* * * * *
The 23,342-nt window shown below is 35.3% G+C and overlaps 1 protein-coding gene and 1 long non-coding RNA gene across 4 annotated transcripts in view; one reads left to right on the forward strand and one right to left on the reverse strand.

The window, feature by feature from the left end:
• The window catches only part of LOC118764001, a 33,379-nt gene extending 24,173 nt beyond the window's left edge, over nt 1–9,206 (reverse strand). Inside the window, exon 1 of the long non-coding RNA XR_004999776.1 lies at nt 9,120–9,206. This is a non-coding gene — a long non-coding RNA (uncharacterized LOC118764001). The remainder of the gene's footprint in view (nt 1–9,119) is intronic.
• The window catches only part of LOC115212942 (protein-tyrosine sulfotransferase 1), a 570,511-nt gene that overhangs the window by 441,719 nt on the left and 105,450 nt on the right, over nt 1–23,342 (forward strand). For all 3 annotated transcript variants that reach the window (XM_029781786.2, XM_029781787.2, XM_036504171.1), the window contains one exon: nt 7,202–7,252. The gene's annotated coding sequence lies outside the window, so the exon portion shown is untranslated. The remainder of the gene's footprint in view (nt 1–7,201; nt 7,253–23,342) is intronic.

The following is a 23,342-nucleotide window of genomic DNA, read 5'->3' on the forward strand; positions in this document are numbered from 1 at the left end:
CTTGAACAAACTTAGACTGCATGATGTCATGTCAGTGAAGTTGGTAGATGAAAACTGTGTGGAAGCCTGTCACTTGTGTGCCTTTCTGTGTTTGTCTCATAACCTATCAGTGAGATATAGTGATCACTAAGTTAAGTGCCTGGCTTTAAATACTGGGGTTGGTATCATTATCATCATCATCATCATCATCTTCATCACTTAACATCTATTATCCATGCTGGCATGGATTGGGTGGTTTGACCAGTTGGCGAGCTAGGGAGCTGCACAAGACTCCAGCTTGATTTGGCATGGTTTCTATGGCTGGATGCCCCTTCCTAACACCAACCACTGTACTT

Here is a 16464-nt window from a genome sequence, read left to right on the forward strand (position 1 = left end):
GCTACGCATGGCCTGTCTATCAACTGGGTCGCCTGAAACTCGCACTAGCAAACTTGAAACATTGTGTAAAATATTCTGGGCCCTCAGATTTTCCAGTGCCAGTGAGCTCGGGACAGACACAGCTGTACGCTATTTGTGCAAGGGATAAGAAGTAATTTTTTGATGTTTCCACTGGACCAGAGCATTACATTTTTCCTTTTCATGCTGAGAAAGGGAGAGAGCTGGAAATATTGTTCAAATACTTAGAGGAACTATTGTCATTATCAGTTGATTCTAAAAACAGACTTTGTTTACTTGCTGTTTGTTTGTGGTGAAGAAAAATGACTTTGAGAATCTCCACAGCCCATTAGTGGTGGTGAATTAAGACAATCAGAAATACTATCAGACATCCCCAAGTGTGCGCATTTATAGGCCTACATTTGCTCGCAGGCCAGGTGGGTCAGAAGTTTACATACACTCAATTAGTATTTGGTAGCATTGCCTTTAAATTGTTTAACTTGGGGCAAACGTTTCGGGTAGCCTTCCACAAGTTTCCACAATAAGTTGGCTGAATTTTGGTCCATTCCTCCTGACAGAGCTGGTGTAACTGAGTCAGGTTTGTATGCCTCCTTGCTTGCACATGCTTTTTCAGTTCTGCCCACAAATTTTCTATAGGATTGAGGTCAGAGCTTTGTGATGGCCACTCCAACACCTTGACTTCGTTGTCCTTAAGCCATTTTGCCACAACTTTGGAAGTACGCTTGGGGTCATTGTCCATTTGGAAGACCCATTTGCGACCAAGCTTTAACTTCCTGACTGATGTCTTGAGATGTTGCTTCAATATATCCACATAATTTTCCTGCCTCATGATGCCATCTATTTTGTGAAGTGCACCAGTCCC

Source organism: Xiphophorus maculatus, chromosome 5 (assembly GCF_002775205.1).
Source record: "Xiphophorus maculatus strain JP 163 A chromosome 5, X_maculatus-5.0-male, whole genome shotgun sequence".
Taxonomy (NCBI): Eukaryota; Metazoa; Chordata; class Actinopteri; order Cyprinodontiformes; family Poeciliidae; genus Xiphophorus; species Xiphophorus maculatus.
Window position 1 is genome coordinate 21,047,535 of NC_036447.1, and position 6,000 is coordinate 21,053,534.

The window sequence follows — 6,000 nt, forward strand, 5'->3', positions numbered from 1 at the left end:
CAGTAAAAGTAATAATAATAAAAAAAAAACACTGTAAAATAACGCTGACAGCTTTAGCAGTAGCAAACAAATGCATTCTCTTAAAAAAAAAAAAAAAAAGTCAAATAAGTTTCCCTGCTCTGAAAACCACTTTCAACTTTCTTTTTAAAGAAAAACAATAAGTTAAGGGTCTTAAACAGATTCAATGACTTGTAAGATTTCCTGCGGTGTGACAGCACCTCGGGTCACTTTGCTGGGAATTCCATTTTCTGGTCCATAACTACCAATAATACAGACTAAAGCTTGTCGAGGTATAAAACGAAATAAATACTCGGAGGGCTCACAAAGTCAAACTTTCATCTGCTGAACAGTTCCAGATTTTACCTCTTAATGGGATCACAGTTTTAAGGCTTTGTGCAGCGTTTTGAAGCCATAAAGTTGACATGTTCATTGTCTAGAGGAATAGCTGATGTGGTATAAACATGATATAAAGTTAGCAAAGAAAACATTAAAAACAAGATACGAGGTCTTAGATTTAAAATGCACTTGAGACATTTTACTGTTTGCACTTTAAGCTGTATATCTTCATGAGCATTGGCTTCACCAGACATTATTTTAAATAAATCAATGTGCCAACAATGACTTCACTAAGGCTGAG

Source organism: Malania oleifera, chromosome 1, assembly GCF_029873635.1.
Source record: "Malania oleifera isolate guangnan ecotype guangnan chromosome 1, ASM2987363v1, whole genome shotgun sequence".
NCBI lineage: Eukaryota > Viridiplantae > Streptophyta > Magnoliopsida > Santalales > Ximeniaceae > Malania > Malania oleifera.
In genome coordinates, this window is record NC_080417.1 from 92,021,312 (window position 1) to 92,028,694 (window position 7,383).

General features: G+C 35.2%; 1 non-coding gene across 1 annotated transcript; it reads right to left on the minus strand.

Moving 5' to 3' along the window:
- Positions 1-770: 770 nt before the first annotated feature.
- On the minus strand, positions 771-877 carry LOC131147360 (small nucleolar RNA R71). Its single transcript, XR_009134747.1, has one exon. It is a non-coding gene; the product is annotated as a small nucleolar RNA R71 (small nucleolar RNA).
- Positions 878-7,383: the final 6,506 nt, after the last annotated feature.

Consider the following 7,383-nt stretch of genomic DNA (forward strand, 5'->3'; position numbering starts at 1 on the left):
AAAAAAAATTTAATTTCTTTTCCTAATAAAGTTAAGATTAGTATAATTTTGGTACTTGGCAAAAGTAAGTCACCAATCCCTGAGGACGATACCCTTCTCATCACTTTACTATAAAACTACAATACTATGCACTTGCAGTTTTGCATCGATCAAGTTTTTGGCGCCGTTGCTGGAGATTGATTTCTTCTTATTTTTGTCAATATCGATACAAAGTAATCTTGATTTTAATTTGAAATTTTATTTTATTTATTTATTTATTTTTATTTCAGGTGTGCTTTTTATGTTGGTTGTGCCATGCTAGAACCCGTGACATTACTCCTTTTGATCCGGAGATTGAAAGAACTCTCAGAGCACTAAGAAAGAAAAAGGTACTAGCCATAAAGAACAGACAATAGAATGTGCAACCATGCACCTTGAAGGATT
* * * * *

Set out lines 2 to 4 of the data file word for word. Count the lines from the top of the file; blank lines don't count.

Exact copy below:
The window, feature by feature from the left end:
• The window catches only part of LOC118764001, a 33,379-nt gene extending 24,173 nt beyond the window's left edge, over nt 1–9,206 (reverse strand). Inside the window, exon 1 of the long non-coding RNA XR_004999776.1 lies at nt 9,120–9,206. This is a non-coding gene — a long non-coding RNA (uncharacterized LOC118764001). The remainder of the gene's footprint in view (nt 1–9,119) is intronic.
• The window catches only part of LOC115212942 (protein-tyrosine sulfotransferase 1), a 570,511-nt gene that overhangs the window by 441,719 nt on the left and 105,450 nt on the right, over nt 1–23,342 (forward strand). For all 3 annotated transcript variants that reach the window (XM_029781786.2, XM_029781787.2, XM_036504171.1), the window contains one exon: nt 7,202–7,252. The gene's annotated coding sequence lies outside the window, so the exon portion shown is untranslated. The remainder of the gene's footprint in view (nt 1–7,201; nt 7,253–23,342) is intronic.